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August 29, 2013


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Dan C.

A convincing bud-nipping, although I haven't managed to see Gravity yet. Meanwhile, I've always thought that "Kaleidoscope" must have inspired the ending of John Carpenter's Dark Star.


Rest assured, Harlan Ellison will find something about to sue them over.

I cannot wait to see this one. For me, the rest of the movie year is 1. GRAVITY, 2. INSIDE LEWYN DAVIS, 3. everything else.


Bettencourt - Add "This is Martin Bonner" to that list. I'll probably get pummeled for the endorsement, but in spite of it's shortcomings I thought it did a good job of accomplishing it's goal. And Paul Eenhoorn is quite good.

"Gravity" is thankfully one film for which the trailer is merely a teaser and nothing more. I'm excited to learn where Cuaron goes with it. "Children of Men" was IMHO quite inspired and superbly executed (even if the symbolism was a bit heavy-handed), and so I my expectations for "Gravity are that much higher.

Chris L.

"3.everything else"
For me, this category would certainly include Spike Jonze's "Her," based on early word from the NYFF selectors. I'm also hoping a distributor brings out Jonathan Glazer's "Under the Skin" before year's end (another much-awaited return, like Cuaron). And at this early stage, we might as well give McQueen's "12 Years a Slave" the benefit of the doubt, for the very gifted Ejiofor if nothing else.

As for "Gravity," the trailer has me leery of spending most of 90 minutes with a character under imminent threat of asphyxiation and God knows what else. Not my favorite vicarious movie sensation, but these reviews have made it a must-see in spite of such quasi-phobias.

Chris L.

Revision: From the instant reactions and its addition to NYFF, sounds as though there's very little doubt about the excellence of "12 Years a Slave."

So much potentially great stuff to take in over the next few months.


Maybe you should also consider that the novel 'Gravity' by Tess Gerritsen was written in 1999, 10 years before the Cuarón script synopsis appeared on the internet and involves a female astronaut stranded in space after a shuttle accident and a damaged space station.

The discussion boards on IMDb concerning this similarity (which have now mysteriously disappeared) suggested that the long gestation period for the film Gravity was in part due to legal battles over copyright or plagiarism.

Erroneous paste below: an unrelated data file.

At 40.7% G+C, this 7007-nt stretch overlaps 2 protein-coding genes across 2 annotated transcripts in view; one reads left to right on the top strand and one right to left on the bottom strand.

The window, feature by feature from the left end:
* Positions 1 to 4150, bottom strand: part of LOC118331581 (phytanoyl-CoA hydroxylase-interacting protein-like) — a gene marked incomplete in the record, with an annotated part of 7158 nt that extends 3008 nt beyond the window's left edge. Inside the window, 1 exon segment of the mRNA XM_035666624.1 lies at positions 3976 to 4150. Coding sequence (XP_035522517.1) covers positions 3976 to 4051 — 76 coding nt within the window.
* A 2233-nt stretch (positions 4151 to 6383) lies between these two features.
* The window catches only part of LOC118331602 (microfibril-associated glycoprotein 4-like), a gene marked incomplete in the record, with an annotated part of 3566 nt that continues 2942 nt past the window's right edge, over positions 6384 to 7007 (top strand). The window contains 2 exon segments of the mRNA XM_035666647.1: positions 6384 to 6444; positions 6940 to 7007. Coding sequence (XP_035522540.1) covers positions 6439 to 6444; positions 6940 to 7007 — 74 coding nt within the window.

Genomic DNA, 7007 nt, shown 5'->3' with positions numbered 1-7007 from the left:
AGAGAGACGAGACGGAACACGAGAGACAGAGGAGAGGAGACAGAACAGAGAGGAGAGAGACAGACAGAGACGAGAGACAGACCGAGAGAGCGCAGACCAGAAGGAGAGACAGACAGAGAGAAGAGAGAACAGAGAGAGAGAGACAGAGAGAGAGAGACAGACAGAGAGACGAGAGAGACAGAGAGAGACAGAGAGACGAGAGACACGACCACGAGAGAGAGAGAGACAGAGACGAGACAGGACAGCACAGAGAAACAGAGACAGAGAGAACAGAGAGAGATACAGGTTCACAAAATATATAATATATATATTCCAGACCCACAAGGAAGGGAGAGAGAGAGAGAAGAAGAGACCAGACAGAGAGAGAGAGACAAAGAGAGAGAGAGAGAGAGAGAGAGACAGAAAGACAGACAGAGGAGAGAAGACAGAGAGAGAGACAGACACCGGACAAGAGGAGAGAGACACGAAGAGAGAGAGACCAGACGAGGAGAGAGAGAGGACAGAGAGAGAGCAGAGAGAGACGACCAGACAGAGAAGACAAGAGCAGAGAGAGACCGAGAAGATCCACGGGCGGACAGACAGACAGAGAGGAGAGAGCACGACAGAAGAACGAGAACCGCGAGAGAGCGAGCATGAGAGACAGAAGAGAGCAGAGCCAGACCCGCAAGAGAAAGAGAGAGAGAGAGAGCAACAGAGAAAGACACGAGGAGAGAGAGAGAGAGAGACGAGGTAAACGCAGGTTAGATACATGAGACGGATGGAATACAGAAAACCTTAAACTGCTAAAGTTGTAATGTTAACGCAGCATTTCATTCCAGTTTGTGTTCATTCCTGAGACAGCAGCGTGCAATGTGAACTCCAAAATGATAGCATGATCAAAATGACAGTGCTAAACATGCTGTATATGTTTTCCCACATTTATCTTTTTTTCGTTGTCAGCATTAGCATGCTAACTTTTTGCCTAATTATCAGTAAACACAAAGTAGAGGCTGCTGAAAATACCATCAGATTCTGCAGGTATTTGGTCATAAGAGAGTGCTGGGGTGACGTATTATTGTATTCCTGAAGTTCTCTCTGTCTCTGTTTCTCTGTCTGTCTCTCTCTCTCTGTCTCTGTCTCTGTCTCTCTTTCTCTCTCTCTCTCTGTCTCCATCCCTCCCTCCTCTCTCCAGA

Many thought it highly unusual that a A-lister action film like this would sit in the can for over 2 years. Past the point at which the Space Shuttle was decommissioned, which must have blighted the story somewhat.

There were two plausible explanations given by the studio for the delay. First that there was a difficult 2-D to 3-D conversion under way in post. Second was that they had to come up with new special effect techniques to marry the picture together.

Whilst it is certainly visually stunning and even received praise for visual realism from some real astronauts (Buzz Aldrin), they made some howlers with the scientific authenticity. Even if you put these to one side to enjoy the story, you cannot but help think that there are massive similarities with other people's work, even Ray Bradbury's Kaleidoscope.

I certainly hope that the Academy thinks hard before awarding any nomination in the original screenplay category, because there might be the sort of nasty disputes we've seen in the past concerning who should actually be up on stage to collect the Oscar!

Jeff McMahon

Hello, troll.
Gerritsen's novel is, unlike Cuaron's film, a medical thriller. This film didn't "sit in the can for over 2 years", it started shooting in the summer of 2011 and the extensive post-production work would have taken at least a year to complete. And IMDB discussion boards are worthless in most aspects, but especially as a news resource.


...believe I'll stay home and reread Kaleidoscope...

Robert Carnegie

You seem to be thinking also of "The Haunted Space Suit" by Arthur C. Clarke.

As you will see if you look it up. Or you may guess.

"Station!" I gasped, "I'm in trouble! Get records to check my suit-"

I never finished; they say my yell wrecked the microphone. But what man, alone in the absolute isolation of space, would not have yelled when something patted him softly on the back of the neck?

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